Clarity for supermarkets or not?

Clarity for supermarkets or not?

Clarity for supermarkets or not?

Thursday 13 July, 2017

The Alcohol Regulatory and Licensing Authority has recently provided clarity on a supermarkets ability to display and promote alcohol within single alcohol areas.  ARLA’s  decision has been appealed to the High Court.

The Sale and Supply of Alcohol Act 2012 (“the Act”) has placed restrictions on supermarkets and grocery stores in terms of where alcohol can be displayed and promoted within the premises.  When issuing or renewing a licence, section 112(2) requires that District Licensing Committees (“DLC”) and the Alcohol Regulatory and Licensing Authority (“ARLA”) impose a condition describing a “one area” within the premises to be the area in which the display and promotion of alcohol is permissible.  When describing the area, there are certain constraints under which a DLC or ARLA is required to operate (section 113(5)).  The area must not include the most direct pedestrian routes between the entrance of the premises and the main body of the premises.  Further, the area must not include the most direct pedestrian route between the main body of the premises and a point of sale or check-out.  The purpose of this, as described in section 112(1), is to reduce the exposure of shoppers to displays and promotions of alcohol and advertisements of alcohol.  Those are to be contained only within the single alcohol area (“SAA”).

The provisions of the Act relating to SAAs have been the subject of a number of court decisions, including the well-known Court of Appeal decision of J & C Vaudrey Ltd v Canterbury Medical Officer of Health [2016] NZCA 539.  Those decisions have generally provided some clarity for applicants and decision-makers on the application of the relevant sections.  However, there are still a number of uncertainties with respect to the internal area of SAAs.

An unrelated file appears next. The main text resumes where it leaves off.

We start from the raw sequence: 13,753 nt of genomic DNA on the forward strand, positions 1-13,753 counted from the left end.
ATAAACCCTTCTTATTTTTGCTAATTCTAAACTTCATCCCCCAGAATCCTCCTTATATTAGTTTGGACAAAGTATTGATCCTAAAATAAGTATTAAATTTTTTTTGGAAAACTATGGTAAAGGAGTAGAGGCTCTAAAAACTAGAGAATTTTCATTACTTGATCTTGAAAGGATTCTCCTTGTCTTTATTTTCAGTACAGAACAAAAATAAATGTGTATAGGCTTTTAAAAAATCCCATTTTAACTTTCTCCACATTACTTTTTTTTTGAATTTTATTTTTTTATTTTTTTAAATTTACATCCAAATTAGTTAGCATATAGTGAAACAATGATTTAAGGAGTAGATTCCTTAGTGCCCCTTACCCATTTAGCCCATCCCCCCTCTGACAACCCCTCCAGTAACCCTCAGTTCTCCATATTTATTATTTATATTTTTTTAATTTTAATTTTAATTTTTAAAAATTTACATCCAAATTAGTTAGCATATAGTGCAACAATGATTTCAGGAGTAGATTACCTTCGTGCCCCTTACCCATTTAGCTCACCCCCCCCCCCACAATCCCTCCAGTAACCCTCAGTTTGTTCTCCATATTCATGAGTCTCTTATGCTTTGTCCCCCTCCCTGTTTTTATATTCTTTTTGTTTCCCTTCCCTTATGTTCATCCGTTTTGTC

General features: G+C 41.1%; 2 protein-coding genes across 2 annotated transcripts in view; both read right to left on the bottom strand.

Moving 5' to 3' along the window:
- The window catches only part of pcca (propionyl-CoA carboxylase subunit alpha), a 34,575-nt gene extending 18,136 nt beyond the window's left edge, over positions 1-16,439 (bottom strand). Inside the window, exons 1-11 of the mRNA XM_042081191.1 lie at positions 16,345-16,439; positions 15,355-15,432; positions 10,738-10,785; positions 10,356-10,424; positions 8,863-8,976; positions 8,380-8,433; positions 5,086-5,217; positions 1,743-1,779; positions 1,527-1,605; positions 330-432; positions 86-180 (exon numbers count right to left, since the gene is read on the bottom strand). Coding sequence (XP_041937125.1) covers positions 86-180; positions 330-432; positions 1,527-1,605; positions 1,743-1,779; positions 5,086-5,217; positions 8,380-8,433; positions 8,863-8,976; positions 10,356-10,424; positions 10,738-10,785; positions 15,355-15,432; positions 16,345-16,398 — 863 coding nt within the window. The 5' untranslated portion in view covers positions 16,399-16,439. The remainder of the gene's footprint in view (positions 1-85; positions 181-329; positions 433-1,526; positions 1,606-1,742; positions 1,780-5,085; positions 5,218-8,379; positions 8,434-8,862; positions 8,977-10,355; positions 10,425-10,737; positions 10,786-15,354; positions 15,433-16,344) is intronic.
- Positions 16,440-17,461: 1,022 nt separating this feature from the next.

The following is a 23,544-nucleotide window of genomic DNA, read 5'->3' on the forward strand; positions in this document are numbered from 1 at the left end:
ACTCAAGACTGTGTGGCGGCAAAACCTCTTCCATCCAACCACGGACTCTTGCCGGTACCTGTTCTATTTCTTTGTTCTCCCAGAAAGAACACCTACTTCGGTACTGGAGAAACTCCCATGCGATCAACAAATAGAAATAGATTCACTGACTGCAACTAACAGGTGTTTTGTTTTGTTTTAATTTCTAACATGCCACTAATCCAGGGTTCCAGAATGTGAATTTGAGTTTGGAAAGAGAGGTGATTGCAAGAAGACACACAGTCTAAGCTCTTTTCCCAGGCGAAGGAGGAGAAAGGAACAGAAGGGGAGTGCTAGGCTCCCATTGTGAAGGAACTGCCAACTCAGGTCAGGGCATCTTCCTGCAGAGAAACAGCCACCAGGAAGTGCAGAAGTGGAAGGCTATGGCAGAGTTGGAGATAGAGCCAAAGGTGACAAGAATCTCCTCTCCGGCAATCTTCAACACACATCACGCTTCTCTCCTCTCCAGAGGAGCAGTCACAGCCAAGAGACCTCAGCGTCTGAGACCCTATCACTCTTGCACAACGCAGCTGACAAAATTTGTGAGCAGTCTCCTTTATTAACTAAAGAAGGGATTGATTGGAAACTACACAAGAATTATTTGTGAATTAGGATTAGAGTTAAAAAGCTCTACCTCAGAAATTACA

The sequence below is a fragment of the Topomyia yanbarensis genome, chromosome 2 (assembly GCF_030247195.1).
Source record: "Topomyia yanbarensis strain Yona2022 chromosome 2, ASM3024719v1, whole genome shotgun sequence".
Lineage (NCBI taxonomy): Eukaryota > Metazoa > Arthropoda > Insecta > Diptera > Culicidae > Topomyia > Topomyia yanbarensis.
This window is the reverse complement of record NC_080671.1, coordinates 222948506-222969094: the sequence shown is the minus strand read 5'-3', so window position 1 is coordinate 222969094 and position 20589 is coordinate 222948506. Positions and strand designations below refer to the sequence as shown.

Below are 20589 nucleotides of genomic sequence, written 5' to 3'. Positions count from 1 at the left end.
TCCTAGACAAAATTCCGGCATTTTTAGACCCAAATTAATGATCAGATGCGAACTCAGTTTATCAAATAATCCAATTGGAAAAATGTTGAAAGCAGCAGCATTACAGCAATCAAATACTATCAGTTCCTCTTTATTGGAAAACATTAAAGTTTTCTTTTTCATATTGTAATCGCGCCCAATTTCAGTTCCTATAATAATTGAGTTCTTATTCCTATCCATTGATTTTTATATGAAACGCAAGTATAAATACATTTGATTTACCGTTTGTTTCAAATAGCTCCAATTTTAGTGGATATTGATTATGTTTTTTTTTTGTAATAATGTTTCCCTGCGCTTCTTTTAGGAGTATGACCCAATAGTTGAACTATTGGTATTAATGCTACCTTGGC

A recent ARLA decision has provided further clarity and will be useful for DLCs considering a SAA (A M MacMaster v G & B Hasler Limited [2017] NZARLA PH169).  The Hasler decision relates to the renewal of an off-licence in respect of premises in Dannevirke.  The Medical Officer of Health (“MoH”) appealed the DLC decision to ARLA on the basis that end of aisle displays and the angling of shelves within the SAA increase the exposure of customers to alcohol products, and large illuminated signs could be seen outside the SAA.

In its decision ARLA stated that the Act requires that the SAA be identifiable relative to the wider premises where alcohol cannot be displayed or promoted.  In ARLA’s view, it is the relative position of the SAA that limits exposure of shoppers to the display, promotion and advertisement of alcohol and a licensee is free to arrange shelving and display units within the perimeter of the SAA in any manner it sees fit.  That being the case, ARLA held that the Act does not prohibit end-of-aisle displays or the angling of shelves within a SAA.  In terms of the signage ARLA held that there is nothing in the Act which prohibits the display, promotion or advertisement of alcohol at a place within the SAA nor does the Act imply a “visual state of affairs” as well as a physical location element.

The Hasler decision has been appealed to the High Court by the MoH.  Until the time that the Hasler decision is overturned by the High Court, it is the best authority available to DLCs who are considering conditioning the internal arrangement of SAAs.  We will report on the outcome of the appeal once it is available.